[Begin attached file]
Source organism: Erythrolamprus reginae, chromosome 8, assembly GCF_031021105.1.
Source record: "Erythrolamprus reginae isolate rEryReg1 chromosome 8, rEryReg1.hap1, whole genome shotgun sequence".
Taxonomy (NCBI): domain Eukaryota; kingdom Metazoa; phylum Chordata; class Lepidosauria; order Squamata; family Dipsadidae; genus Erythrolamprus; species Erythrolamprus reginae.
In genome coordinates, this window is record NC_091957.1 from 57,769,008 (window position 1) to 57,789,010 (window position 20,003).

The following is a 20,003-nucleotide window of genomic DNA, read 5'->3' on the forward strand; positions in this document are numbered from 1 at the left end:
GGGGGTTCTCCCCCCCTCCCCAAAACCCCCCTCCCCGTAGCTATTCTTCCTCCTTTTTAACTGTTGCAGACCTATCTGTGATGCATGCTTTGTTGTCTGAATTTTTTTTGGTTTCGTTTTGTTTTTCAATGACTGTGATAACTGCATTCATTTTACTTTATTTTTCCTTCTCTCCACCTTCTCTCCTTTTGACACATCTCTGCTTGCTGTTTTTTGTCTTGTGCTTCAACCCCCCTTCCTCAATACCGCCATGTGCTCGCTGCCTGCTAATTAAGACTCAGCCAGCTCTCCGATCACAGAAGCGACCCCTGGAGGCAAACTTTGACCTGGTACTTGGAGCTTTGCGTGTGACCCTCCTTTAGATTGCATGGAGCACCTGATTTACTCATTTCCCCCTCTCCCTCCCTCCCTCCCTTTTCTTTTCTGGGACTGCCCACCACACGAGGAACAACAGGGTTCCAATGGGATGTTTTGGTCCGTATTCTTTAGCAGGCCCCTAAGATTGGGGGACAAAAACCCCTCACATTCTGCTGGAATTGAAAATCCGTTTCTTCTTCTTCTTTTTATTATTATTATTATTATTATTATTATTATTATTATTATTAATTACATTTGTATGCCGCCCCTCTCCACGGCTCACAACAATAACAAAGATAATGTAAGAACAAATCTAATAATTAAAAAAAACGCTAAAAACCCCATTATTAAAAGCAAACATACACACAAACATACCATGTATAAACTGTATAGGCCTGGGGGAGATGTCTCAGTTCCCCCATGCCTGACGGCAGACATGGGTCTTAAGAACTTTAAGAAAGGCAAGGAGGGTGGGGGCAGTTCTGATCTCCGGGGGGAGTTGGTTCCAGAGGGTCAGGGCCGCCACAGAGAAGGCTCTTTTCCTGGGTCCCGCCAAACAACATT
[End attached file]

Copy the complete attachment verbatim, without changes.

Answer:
Source organism: Erythrolamprus reginae, chromosome 8, assembly GCF_031021105.1.
Source record: "Erythrolamprus reginae isolate rEryReg1 chromosome 8, rEryReg1.hap1, whole genome shotgun sequence".
Taxonomy (NCBI): domain Eukaryota; kingdom Metazoa; phylum Chordata; class Lepidosauria; order Squamata; family Dipsadidae; genus Erythrolamprus; species Erythrolamprus reginae.
In genome coordinates, this window is record NC_091957.1 from 57,769,008 (window position 1) to 57,789,010 (window position 20,003).

The following is a 20,003-nucleotide window of genomic DNA, read 5'->3' on the forward strand; positions in this document are numbered from 1 at the left end:
GGGGGTTCTCCCCCCCTCCCCAAAACCCCCCTCCCCGTAGCTATTCTTCCTCCTTTTTAACTGTTGCAGACCTATCTGTGATGCATGCTTTGTTGTCTGAATTTTTTTTGGTTTCGTTTTGTTTTTCAATGACTGTGATAACTGCATTCATTTTACTTTATTTTTCCTTCTCTCCACCTTCTCTCCTTTTGACACATCTCTGCTTGCTGTTTTTTGTCTTGTGCTTCAACCCCCCTTCCTCAATACCGCCATGTGCTCGCTGCCTGCTAATTAAGACTCAGCCAGCTCTCCGATCACAGAAGCGACCCCTGGAGGCAAACTTTGACCTGGTACTTGGAGCTTTGCGTGTGACCCTCCTTTAGATTGCATGGAGCACCTGATTTACTCATTTCCCCCTCTCCCTCCCTCCCTCCCTTTTCTTTTCTGGGACTGCCCACCACACGAGGAACAACAGGGTTCCAATGGGATGTTTTGGTCCGTATTCTTTAGCAGGCCCCTAAGATTGGGGGACAAAAACCCCTCACATTCTGCTGGAATTGAAAATCCGTTTCTTCTTCTTCTTTTTATTATTATTATTATTATTATTATTATTATTATTATTATTAATTACATTTGTATGCCGCCCCTCTCCACGGCTCACAACAATAACAAAGATAATGTAAGAACAAATCTAATAATTAAAAAAAACGCTAAAAACCCCATTATTAAAAGCAAACATACACACAAACATACCATGTATAAACTGTATAGGCCTGGGGGAGATGTCTCAGTTCCCCCATGCCTGACGGCAGACATGGGTCTTAAGAACTTTAAGAAAGGCAAGGAGGGTGGGGGCAGTTCTGATCTCCGGGGGGAGTTGGTTCCAGAGGGTCAGGGCCGCCACAGAGAAGGCTCTTTTCCTGGGTCCCGCCAAACAACATT